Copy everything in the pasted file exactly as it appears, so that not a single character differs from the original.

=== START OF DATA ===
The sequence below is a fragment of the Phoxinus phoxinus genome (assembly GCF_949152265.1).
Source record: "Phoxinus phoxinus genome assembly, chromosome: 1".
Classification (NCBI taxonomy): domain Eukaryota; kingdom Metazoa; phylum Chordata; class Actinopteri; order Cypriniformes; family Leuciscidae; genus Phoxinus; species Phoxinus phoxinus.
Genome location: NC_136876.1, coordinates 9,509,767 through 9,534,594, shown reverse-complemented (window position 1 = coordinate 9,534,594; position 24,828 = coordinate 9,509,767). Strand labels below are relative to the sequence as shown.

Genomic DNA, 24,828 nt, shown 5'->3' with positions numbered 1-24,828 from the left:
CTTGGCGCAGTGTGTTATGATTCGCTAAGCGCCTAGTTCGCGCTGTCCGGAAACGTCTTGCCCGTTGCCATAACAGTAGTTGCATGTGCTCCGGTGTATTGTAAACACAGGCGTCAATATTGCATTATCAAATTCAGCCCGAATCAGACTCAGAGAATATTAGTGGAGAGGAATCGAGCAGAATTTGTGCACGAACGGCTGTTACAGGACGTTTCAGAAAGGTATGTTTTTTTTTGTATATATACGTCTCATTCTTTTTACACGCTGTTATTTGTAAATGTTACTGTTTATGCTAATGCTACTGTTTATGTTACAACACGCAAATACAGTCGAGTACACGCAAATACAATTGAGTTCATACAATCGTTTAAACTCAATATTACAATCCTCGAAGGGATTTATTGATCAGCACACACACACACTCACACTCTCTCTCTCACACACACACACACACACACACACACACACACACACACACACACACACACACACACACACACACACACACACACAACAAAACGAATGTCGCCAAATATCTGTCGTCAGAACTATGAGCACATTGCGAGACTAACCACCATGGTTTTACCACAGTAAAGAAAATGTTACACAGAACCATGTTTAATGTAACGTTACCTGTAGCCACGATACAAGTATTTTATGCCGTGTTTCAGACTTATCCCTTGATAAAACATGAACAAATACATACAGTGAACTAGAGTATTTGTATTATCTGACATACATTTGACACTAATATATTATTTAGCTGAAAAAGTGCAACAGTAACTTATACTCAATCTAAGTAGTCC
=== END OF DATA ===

The sequence below is a fragment of the Phoxinus phoxinus genome (assembly GCF_949152265.1).
Source record: "Phoxinus phoxinus genome assembly, chromosome: 1".
Classification (NCBI taxonomy): domain Eukaryota; kingdom Metazoa; phylum Chordata; class Actinopteri; order Cypriniformes; family Leuciscidae; genus Phoxinus; species Phoxinus phoxinus.
Genome location: NC_136876.1, coordinates 9,509,767 through 9,534,594, shown reverse-complemented (window position 1 = coordinate 9,534,594; position 24,828 = coordinate 9,509,767). Strand labels below are relative to the sequence as shown.

Genomic DNA, 24,828 nt, shown 5'->3' with positions numbered 1-24,828 from the left:
CTTGGCGCAGTGTGTTATGATTCGCTAAGCGCCTAGTTCGCGCTGTCCGGAAACGTCTTGCCCGTTGCCATAACAGTAGTTGCATGTGCTCCGGTGTATTGTAAACACAGGCGTCAATATTGCATTATCAAATTCAGCCCGAATCAGACTCAGAGAATATTAGTGGAGAGGAATCGAGCAGAATTTGTGCACGAACGGCTGTTACAGGACGTTTCAGAAAGGTATGTTTTTTTTTGTATATATACGTCTCATTCTTTTTACACGCTGTTATTTGTAAATGTTACTGTTTATGCTAATGCTACTGTTTATGTTACAACACGCAAATACAGTCGAGTACACGCAAATACAATTGAGTTCATACAATCGTTTAAACTCAATATTACAATCCTCGAAGGGATTTATTGATCAGCACACACACACACTCACACTCTCTCTCTCACACACACACACACACACACACACACACACACACACACACACACACACACACACACACACACACACACACACACAACAAAACGAATGTCGCCAAATATCTGTCGTCAGAACTATGAGCACATTGCGAGACTAACCACCATGGTTTTACCACAGTAAAGAAAATGTTACACAGAACCATGTTTAATGTAACGTTACCTGTAGCCACGATACAAGTATTTTATGCCGTGTTTCAGACTTATCCCTTGATAAAACATGAACAAATACATACAGTGAACTAGAGTATTTGTATTATCTGACATACATTTGACACTAATATATTATTTAGCTGAAAAAGTGCAACAGTAACTTATACTCAATCTAAGTAGTCC